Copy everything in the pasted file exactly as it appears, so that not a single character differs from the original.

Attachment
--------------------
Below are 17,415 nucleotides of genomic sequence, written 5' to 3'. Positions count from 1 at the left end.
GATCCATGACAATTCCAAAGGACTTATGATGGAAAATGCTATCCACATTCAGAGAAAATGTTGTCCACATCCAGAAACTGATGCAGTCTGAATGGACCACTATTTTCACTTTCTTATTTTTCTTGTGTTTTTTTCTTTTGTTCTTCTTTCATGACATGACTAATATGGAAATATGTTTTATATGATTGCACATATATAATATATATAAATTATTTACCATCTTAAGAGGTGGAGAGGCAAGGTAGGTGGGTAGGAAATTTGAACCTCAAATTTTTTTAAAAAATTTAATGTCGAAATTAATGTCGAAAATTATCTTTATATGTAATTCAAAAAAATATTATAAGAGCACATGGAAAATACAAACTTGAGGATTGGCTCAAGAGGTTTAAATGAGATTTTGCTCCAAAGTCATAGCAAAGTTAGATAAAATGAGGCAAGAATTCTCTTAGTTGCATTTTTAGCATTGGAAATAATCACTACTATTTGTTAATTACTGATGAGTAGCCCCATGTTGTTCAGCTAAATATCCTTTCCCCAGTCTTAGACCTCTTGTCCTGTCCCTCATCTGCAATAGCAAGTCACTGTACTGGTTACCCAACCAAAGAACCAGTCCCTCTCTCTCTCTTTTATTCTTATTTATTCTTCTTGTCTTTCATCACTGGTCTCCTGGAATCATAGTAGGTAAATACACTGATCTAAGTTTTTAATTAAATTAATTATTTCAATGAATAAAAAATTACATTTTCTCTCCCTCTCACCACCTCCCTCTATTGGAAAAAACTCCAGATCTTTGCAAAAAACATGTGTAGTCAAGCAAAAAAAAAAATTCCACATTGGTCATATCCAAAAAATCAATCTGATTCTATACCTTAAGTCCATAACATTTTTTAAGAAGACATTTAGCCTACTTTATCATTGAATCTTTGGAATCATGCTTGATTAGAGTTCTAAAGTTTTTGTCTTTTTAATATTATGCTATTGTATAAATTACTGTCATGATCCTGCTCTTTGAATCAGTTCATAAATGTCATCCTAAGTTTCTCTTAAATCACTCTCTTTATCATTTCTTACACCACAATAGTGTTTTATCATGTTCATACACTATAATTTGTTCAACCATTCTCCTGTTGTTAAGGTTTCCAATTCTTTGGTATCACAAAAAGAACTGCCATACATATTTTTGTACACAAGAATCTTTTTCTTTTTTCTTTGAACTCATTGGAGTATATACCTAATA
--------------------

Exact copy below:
Below are 17,415 nucleotides of genomic sequence, written 5' to 3'. Positions count from 1 at the left end.
GATCCATGACAATTCCAAAGGACTTATGATGGAAAATGCTATCCACATTCAGAGAAAATGTTGTCCACATCCAGAAACTGATGCAGTCTGAATGGACCACTATTTTCACTTTCTTATTTTTCTTGTGTTTTTTTCTTTTGTTCTTCTTTCATGACATGACTAATATGGAAATATGTTTTATATGATTGCACATATATAATATATATAAATTATTTACCATCTTAAGAGGTGGAGAGGCAAGGTAGGTGGGTAGGAAATTTGAACCTCAAATTTTTTTAAAAAATTTAATGTCGAAATTAATGTCGAAAATTATCTTTATATGTAATTCAAAAAAATATTATAAGAGCACATGGAAAATACAAACTTGAGGATTGGCTCAAGAGGTTTAAATGAGATTTTGCTCCAAAGTCATAGCAAAGTTAGATAAAATGAGGCAAGAATTCTCTTAGTTGCATTTTTAGCATTGGAAATAATCACTACTATTTGTTAATTACTGATGAGTAGCCCCATGTTGTTCAGCTAAATATCCTTTCCCCAGTCTTAGACCTCTTGTCCTGTCCCTCATCTGCAATAGCAAGTCACTGTACTGGTTACCCAACCAAAGAACCAGTCCCTCTCTCTCTCTTTTATTCTTATTTATTCTTCTTGTCTTTCATCACTGGTCTCCTGGAATCATAGTAGGTAAATACACTGATCTAAGTTTTTAATTAAATTAATTATTTCAATGAATAAAAAATTACATTTTCTCTCCCTCTCACCACCTCCCTCTATTGGAAAAAACTCCAGATCTTTGCAAAAAACATGTGTAGTCAAGCAAAAAAAAAAATTCCACATTGGTCATATCCAAAAAATCAATCTGATTCTATACCTTAAGTCCATAACATTTTTTAAGAAGACATTTAGCCTACTTTATCATTGAATCTTTGGAATCATGCTTGATTAGAGTTCTAAAGTTTTTGTCTTTTTAATATTATGCTATTGTATAAATTACTGTCATGATCCTGCTCTTTGAATCAGTTCATAAATGTCATCCTAAGTTTCTCTTAAATCACTCTCTTTATCATTTCTTACACCACAATAGTGTTTTATCATGTTCATACACTATAATTTGTTCAACCATTCTCCTGTTGTTAAGGTTTCCAATTCTTTGGTATCACAAAAAGAACTGCCATACATATTTTTGTACACAAGAATCTTTTTCTTTTTTCTTTGAACTCATTGGAGTATATACCTAATA